Posts Tagged ‘Jeremy Zipple’

Jesuit Seeks to Find God Through His Camera Lens

Jeremy ZippleDuring his Jesuit formation, scholastic Jeremy Zipple has been making documentaries. Sometimes his films are about spiritual subjects, such as St. Xavier, and sometimes not, as with his documentary, “Rat Attack,” about a plague of rats that overrun the forests of India every 48 years. No matter the subject, Zipple has used his camera to seek to find God in all things.

Making films was his first passion. Zipple, a Mississippi native, has been shooting documentaries since high school. He ended up meeting the Jesuits by chance during a college tour in Boston when his father suggested visiting Boston College, which wasn’t on his list.

Zipple applied and was accepted and during a dinner at Boston College for prospective Presidential Scholars, he found himself at a table with Jesuit Father William Neenan, vice president and special assistant to the president.

“He sealed the deal. I had no category for a person like this — a priest, an economist, witty, with a wide breadth of knowledge and a taste for literature,” says Zipple. “I remember thinking, ‘Wow! Who are these Jesuits?’ I felt like I could learn a lot from these guys.”

After graduation, Zipple taught at a Catholic grade school in New Jersey, served as codirector of a contemporary liturgical choir and studied philosophy at Fordham University. In 2002, he entered the Society of Jesus.

Zipple describes his regency, a period of three years Jesuits normally spend in ministry before theology studies, as “untraditional.” He spent that time as a writer, producer and director for National Geographic Television in Washington, D.C., where he coproduced not only “Rat Attack” but “Quest for Solomon’s Mines,” about treasure seekers who, inspired by the Bible’s account of King Solomon’s riches, search for evidence of temples and palaces yet to be found.

Now back at Boston College for divinity studies, Zipple will be ordained to the priesthood this May. He also continues to make documentaries. He directed, wrote and produced his latest film, “Quest for the Lost Maya,” based on new archaeological findings about a forgotten Mayan society in Mexico’s Yucatan Peninsula. It aired on public television nationwide last March.

After ordination, Zipple plans to stay at Boston College and study for his licentiate in sacred theology. He says he may focus on the history of American Catholicism and “and hopefully get a film out of that, too.” For more on Zipple, read Boston College’s Becoming a Jesuit: Five Lives at Boston College’s School of Theology and Ministry.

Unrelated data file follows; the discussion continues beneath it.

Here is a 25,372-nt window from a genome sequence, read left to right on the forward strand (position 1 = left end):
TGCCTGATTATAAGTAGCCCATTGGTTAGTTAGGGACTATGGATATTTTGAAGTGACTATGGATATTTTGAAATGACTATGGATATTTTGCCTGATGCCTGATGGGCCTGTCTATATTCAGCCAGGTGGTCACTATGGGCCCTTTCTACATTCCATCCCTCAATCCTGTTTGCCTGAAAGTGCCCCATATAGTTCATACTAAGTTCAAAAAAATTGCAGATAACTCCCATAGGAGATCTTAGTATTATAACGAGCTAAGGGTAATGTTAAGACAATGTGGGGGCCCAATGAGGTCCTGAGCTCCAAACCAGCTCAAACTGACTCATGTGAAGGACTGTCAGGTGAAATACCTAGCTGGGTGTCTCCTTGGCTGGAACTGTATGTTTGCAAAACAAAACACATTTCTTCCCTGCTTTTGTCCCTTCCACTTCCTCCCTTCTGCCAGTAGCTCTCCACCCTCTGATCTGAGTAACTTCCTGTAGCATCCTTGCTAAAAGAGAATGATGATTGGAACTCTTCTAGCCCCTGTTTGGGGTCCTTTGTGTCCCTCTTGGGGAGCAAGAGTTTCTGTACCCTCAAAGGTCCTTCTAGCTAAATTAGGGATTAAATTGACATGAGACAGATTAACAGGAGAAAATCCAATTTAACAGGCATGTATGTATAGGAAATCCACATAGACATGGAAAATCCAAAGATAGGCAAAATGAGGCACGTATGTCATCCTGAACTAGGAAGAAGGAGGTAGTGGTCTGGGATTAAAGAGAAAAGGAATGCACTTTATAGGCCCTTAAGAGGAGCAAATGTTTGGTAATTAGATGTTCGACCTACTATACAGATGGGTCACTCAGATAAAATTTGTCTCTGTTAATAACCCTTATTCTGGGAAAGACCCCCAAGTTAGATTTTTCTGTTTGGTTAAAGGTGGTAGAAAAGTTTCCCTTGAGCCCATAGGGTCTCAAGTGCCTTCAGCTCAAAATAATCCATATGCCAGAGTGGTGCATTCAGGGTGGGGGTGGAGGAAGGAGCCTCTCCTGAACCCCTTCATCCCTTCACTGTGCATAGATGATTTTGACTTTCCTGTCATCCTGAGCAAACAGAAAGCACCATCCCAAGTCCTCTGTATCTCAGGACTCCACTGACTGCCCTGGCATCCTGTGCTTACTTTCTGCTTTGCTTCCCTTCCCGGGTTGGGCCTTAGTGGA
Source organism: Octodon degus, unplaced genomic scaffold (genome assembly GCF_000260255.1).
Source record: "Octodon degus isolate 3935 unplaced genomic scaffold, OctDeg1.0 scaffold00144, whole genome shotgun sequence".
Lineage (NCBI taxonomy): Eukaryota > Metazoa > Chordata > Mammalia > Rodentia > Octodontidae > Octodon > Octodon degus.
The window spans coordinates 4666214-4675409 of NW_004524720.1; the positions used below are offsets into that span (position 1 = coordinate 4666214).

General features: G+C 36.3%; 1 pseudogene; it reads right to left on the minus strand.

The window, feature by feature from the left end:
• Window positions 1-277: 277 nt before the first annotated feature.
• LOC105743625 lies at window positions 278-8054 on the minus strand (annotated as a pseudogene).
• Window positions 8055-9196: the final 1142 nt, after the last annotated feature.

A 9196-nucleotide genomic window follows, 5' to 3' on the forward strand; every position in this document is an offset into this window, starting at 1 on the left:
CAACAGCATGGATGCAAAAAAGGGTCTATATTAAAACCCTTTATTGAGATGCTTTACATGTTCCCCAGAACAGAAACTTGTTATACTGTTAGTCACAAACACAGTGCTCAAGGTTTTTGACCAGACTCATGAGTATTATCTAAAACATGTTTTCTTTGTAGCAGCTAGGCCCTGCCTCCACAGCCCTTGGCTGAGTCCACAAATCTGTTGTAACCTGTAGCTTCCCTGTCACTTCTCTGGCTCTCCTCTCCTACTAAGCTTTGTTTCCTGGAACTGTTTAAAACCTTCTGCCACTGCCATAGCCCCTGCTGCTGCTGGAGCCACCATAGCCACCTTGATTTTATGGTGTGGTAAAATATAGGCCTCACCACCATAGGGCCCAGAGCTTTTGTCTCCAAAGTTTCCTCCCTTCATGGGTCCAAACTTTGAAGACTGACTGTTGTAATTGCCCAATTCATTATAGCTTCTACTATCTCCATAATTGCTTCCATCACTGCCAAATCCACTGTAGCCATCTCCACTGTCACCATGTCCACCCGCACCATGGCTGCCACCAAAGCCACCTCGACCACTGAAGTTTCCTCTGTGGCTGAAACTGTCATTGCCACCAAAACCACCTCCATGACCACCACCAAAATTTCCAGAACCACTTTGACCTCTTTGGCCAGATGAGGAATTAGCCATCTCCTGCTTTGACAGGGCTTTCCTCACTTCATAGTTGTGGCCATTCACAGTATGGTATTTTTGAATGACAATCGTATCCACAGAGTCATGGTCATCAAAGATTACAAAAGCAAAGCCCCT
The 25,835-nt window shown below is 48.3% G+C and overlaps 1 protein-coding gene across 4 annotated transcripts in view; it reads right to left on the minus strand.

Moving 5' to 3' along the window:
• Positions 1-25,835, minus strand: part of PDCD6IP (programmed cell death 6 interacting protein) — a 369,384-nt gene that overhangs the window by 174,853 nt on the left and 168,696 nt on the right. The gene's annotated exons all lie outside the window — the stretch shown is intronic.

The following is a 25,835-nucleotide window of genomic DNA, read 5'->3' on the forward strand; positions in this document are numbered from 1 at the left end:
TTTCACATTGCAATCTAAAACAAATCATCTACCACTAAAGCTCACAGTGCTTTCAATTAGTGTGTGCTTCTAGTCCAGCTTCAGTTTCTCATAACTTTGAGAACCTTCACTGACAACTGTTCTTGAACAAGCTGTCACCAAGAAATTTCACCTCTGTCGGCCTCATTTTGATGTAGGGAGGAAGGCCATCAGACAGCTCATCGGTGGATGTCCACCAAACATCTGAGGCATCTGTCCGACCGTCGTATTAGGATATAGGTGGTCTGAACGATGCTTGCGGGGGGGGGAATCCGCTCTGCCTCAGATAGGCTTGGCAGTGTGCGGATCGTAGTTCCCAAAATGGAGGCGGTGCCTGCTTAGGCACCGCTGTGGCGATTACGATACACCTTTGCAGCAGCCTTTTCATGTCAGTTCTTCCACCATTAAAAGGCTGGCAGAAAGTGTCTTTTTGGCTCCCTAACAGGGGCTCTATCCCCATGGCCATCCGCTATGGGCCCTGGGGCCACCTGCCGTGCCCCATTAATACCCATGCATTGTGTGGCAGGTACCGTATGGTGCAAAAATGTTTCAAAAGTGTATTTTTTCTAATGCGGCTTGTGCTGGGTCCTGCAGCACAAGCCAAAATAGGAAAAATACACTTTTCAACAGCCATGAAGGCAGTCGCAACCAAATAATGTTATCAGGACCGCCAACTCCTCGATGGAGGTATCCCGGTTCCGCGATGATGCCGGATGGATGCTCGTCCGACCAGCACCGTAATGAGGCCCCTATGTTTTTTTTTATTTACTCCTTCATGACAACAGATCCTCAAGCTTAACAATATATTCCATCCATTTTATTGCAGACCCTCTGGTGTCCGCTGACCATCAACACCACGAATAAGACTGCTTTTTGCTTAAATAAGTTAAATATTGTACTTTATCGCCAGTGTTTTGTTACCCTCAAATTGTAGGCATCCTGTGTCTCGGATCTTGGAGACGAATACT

Three Boston College Jesuits Offer Personal Perspectives on their Vocation

(L-R) University President William P. Leahy, SJ, Vice President for University Mission and Ministry Jack Butler, SJ, and scholastic Jeremy Zipple ’00, a student in BC’s School of Theology and Ministry, at the March 31 panel discussion “Three Jesuits: Who Do They Say They Are? Personal Perspectives.” (Photo by Justin Knight)

(L-R) University President William P. Leahy, SJ, Vice President for University Mission and Ministry Jack Butler, SJ, and scholastic Jeremy Zipple ’00, a student in BC’s School of Theology and Ministry, at the March 31 panel discussion “Three Jesuits: Who Do They Say They Are? Personal Perspectives.” (Photo by Justin Knight)

Three members of the Boston College Jesuit Community opened their hearts and memories to an overflow audience of more than 200 to discuss their vocations as members of the Society of Jesus.

The discussion held at BC, was entitled “Three Jesuits: Who Do They Say They Are? Personal Perspectives,” and featured Boston College President Jesuit Father William Leahy, Vice President for University Mission and Ministry Jesuit Father Jack Butler, and Jesuit Scholastic Jeremy Zipple, a student in Boston College’s School of Theology and Ministry.

The Jesuit panelists spoke on how their individual journeys to the order began, whether by answering a life-long call to serve God, searching for the right opportunity to share a family’s love and concern for others — or, in one case, through a chance meeting with a BC Jesuit priest.

Father Butler described his time working with the marginalized in society, especially the incarcerated and the elderly, and the courage of such groups in the face of difficulties through faith as formative in his decision to enter the Jesuit Order.

“I fell in love first with a concept – how I saw God working in peoples’ lives,” Butler said. “Jesuits have a way of meeting people where they are, starting a conversation, and letting God do the rest of the work,” he said, calling the work of a Jesuit a process of “together finding God through one another.”

To read the full story on the panel, please visit the Boston College Chronicle.